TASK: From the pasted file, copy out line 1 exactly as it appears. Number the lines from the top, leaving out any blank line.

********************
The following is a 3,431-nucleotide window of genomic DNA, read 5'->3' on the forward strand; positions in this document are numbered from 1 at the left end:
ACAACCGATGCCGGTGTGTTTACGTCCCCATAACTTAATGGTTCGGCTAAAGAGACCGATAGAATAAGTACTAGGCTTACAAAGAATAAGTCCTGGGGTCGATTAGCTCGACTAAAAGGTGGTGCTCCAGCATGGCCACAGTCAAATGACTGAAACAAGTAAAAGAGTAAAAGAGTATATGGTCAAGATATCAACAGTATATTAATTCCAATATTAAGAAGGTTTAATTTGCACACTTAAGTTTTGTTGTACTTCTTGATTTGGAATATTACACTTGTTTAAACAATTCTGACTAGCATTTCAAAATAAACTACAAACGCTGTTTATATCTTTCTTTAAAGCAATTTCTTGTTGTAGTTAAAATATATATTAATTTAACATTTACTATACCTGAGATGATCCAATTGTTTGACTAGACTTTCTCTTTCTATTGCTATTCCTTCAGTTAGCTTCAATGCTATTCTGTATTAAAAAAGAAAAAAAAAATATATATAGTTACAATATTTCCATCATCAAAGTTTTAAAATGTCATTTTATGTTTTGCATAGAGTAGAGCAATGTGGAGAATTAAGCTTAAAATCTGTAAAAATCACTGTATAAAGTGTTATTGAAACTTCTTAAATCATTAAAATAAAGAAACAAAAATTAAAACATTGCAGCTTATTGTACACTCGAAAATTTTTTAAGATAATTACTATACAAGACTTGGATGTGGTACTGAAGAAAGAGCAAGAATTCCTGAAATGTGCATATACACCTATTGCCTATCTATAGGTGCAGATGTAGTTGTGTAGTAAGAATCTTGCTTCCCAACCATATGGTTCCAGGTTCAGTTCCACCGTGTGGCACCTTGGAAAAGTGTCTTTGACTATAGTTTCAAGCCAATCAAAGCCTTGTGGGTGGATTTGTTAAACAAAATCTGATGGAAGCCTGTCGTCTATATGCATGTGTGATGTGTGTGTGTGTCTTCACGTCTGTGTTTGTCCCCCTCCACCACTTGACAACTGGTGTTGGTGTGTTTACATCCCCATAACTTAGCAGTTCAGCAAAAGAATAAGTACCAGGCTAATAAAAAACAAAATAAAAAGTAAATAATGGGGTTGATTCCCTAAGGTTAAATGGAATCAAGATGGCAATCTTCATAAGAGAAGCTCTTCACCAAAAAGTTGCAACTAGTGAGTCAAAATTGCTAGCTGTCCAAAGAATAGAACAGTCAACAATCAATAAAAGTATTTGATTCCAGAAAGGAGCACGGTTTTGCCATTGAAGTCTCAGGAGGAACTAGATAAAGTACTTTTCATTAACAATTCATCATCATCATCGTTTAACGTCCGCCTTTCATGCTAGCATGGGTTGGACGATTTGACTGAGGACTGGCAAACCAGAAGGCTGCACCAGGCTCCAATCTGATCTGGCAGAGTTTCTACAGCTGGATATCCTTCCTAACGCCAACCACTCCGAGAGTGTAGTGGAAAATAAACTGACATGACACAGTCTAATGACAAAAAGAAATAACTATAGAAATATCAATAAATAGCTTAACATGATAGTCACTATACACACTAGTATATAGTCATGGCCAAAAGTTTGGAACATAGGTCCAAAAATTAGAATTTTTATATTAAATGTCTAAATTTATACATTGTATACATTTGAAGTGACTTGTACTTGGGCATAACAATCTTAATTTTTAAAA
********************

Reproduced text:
The following is a 3,431-nucleotide window of genomic DNA, read 5'->3' on the forward strand; positions in this document are numbered from 1 at the left end: